Search Engines, the New Bottleneck for Content Access

  • Nico van Eijk
Part of the Contributions to Economics book series (CE)


The core function of a search engine is to make content and sources of information easily accessible (although the search results themselves may actually include parts of the underlying information). In an environment with unlimited amounts of information available on open platforms such as the internet, the availability or accessibility of content is no longer a major issue. The real question is how to find the information. Search engines are becoming the most important gateway used to find content: research shows that the average user considers them to be the most important intermediary in their search for content. They also believe that search engines are reliable. The high social impact of search engines is now evident. This contribution discusses the functionality of search engines and their underlying business model – which is changing to include the aggregation of content as well as access to it, hence making search engines a new player on the content market. The biased structure of and manipulation by search engines is also explored. The regulatory environment is assessed – at present, search engines largely fall outside the scope of (tele)communications regulation – and possible remedies are proposed.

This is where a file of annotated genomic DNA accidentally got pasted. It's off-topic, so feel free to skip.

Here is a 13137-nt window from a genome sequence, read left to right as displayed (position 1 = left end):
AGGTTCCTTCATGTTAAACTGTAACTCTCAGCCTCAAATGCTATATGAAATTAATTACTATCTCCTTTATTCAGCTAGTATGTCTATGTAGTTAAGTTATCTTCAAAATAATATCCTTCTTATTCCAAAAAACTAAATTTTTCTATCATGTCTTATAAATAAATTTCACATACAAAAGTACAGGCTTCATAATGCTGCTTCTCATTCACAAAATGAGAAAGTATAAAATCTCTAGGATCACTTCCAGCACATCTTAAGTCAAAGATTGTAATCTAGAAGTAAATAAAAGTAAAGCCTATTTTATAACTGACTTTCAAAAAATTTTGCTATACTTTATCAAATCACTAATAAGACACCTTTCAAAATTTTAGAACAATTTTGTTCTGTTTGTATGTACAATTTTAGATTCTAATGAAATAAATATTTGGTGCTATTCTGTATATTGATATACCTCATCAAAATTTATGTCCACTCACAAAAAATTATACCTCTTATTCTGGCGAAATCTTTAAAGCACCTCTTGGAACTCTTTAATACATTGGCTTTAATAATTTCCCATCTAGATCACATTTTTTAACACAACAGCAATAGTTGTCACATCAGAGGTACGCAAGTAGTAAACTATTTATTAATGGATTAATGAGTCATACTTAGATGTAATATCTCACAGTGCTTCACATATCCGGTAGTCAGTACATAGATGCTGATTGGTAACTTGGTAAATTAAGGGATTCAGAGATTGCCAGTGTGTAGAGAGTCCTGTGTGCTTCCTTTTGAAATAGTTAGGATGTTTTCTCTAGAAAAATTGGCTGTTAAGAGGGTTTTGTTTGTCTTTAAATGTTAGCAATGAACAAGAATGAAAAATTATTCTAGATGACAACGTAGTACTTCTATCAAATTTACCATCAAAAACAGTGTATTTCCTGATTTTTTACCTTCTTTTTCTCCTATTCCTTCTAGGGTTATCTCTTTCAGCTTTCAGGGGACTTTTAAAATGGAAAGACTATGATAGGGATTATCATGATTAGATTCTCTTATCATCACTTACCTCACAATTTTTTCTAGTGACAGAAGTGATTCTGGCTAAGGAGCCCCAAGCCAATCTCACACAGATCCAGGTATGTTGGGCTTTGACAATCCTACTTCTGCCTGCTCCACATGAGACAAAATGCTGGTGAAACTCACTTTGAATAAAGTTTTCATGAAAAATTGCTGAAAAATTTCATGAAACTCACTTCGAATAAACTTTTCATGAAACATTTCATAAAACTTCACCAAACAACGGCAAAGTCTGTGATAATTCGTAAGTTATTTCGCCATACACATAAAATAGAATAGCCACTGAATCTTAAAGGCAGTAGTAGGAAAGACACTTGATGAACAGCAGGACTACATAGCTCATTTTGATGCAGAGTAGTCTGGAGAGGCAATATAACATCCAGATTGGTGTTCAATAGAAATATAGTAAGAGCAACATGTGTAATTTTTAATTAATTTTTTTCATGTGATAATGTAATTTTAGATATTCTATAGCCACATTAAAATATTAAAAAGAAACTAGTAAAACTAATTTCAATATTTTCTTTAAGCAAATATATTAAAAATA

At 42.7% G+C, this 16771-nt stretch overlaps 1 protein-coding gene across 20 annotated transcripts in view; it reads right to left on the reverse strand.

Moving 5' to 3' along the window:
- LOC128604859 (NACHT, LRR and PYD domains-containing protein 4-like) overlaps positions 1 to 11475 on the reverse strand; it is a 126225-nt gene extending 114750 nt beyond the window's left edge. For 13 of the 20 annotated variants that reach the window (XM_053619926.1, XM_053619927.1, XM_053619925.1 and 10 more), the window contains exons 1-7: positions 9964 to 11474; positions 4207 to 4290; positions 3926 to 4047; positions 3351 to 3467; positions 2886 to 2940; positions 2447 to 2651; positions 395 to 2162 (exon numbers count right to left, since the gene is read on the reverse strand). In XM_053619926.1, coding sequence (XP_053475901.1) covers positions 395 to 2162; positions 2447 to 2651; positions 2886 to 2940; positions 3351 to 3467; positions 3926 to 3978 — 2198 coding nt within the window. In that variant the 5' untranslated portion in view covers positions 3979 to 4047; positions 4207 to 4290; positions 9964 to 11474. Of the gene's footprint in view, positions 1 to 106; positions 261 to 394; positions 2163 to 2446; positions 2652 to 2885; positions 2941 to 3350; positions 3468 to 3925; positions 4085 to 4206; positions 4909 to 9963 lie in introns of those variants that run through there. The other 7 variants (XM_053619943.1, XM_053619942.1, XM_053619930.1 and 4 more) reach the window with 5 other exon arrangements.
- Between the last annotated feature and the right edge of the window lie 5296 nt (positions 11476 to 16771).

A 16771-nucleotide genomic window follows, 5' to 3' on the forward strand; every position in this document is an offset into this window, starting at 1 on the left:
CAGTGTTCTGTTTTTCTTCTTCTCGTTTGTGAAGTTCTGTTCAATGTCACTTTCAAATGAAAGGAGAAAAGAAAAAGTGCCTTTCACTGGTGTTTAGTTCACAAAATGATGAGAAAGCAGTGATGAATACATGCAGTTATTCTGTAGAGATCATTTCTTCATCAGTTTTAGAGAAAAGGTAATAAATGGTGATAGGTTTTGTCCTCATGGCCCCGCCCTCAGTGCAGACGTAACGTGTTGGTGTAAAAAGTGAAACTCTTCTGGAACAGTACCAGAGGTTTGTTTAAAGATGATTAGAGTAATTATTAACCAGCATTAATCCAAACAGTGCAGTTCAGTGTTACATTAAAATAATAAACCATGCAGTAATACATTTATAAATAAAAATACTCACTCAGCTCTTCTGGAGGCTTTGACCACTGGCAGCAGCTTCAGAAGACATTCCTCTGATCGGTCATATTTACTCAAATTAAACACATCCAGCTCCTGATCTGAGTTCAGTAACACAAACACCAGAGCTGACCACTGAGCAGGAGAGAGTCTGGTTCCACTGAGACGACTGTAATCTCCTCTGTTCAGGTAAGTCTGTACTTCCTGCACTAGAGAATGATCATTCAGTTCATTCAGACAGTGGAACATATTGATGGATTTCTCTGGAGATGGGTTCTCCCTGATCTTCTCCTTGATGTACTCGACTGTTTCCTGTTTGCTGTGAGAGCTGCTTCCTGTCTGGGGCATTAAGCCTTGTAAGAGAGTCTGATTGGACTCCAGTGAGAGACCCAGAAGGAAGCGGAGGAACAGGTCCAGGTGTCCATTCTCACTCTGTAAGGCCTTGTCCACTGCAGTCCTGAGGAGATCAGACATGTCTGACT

Search Engine Search Result Information Provider Communication Sector Electronic Communication Network 
These keywords were added by machine and not by the authors. This process is experimental and the keywords may be updated as the learning algorithm improves.


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© Physica-Verlag Heidelberg 2009

Authors and Affiliations

  • Nico van Eijk

There are no affiliations available

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